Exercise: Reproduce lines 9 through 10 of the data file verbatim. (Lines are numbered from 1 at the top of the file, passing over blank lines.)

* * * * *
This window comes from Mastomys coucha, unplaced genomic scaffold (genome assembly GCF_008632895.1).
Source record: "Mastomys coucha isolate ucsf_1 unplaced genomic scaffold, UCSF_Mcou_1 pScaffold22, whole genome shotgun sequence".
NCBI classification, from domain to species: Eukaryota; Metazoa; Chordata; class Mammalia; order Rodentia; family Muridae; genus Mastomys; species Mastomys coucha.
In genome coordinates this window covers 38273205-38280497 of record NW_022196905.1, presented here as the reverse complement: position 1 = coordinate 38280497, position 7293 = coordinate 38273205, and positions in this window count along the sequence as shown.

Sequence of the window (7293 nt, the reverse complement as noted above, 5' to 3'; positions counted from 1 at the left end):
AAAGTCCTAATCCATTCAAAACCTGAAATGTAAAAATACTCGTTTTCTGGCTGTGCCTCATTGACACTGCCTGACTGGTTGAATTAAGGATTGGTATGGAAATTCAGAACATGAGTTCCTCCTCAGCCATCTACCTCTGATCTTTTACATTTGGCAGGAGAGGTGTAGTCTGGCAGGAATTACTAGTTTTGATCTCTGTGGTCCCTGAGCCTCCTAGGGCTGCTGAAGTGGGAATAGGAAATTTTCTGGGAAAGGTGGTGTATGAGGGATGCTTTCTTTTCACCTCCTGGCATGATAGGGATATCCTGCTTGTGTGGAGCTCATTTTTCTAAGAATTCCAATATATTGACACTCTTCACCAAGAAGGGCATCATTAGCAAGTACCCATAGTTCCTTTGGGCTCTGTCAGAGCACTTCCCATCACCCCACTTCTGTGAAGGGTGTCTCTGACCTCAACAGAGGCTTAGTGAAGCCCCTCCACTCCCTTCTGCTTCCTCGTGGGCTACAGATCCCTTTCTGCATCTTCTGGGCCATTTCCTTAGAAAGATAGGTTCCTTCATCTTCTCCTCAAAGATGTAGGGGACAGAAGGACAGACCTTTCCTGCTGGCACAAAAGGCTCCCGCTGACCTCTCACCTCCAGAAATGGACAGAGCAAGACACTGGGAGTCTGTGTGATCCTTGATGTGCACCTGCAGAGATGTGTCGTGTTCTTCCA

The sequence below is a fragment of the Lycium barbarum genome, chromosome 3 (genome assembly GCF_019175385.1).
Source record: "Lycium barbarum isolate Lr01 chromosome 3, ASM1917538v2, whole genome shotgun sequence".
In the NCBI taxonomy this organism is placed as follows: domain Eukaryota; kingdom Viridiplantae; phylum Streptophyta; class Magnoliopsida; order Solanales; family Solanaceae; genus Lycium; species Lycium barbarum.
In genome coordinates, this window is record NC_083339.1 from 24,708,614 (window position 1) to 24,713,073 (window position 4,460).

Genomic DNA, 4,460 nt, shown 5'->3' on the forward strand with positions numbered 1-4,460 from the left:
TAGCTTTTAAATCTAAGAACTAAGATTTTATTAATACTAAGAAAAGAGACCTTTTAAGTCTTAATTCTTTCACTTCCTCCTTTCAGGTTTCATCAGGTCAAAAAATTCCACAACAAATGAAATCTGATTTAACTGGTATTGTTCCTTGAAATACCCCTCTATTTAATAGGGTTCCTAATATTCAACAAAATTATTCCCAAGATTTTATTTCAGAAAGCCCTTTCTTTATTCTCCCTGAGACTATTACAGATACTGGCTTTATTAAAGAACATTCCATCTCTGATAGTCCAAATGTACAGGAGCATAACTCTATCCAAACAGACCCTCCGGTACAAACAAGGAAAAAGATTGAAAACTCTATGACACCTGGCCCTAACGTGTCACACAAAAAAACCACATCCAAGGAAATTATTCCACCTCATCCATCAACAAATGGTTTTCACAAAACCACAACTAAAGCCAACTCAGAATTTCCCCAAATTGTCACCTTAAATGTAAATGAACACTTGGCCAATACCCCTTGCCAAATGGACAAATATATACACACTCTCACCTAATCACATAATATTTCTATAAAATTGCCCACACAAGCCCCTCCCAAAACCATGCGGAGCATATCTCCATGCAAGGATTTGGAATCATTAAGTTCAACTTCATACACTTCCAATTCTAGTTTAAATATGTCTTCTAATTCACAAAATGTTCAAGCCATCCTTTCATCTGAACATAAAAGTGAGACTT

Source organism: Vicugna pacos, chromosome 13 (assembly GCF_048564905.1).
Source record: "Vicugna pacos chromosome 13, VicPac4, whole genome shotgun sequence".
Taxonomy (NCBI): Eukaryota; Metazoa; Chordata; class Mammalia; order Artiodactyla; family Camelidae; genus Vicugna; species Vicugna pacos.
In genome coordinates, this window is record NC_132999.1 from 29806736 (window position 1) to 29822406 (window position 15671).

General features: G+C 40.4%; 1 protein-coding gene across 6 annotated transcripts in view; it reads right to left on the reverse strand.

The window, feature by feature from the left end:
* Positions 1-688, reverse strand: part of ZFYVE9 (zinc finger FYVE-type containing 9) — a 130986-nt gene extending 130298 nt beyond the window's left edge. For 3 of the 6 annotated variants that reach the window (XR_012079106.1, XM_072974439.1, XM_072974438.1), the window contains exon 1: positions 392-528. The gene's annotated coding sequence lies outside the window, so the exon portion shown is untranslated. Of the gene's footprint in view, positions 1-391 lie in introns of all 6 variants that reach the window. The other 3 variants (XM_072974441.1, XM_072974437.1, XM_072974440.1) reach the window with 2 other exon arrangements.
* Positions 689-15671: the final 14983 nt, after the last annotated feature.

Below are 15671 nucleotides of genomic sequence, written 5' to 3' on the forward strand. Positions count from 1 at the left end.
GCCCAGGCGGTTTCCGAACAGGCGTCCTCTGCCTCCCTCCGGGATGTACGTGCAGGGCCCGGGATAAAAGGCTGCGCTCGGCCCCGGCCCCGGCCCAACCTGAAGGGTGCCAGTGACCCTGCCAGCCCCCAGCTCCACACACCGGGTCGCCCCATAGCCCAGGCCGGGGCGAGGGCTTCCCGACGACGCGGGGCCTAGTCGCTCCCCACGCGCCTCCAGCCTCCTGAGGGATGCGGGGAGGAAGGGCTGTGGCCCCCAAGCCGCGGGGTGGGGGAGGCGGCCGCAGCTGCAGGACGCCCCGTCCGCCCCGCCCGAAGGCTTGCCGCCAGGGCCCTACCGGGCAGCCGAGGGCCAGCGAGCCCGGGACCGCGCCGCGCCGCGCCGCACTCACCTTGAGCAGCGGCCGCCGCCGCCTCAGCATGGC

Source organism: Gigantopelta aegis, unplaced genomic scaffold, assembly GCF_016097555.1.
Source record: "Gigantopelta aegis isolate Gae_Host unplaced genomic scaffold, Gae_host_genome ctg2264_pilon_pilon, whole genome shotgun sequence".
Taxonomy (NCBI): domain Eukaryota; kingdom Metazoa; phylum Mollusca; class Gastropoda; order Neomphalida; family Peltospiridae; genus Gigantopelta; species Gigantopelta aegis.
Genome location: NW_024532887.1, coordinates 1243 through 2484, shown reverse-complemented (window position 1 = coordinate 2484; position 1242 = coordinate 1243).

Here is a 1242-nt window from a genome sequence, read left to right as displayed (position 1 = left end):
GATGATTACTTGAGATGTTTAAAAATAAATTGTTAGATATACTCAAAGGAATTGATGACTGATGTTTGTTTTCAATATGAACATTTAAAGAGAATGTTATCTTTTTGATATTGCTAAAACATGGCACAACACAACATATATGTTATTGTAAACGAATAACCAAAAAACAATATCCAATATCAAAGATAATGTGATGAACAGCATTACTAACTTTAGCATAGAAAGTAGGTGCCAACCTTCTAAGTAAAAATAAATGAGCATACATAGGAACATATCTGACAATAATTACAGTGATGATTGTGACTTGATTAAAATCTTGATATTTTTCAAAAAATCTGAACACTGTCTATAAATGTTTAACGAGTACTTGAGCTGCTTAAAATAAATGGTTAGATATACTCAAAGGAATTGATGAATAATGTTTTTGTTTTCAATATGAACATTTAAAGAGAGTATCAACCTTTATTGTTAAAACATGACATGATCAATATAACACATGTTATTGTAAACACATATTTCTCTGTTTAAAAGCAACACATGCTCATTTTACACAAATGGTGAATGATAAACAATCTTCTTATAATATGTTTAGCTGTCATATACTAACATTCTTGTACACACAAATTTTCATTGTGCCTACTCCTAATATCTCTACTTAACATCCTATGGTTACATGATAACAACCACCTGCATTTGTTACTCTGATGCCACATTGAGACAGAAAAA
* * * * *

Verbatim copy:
In the NCBI taxonomy this organism is placed as follows: domain Eukaryota; kingdom Viridiplantae; phylum Streptophyta; class Magnoliopsida; order Solanales; family Solanaceae; genus Lycium; species Lycium barbarum.
In genome coordinates, this window is record NC_083339.1 from 24,708,614 (window position 1) to 24,713,073 (window position 4,460).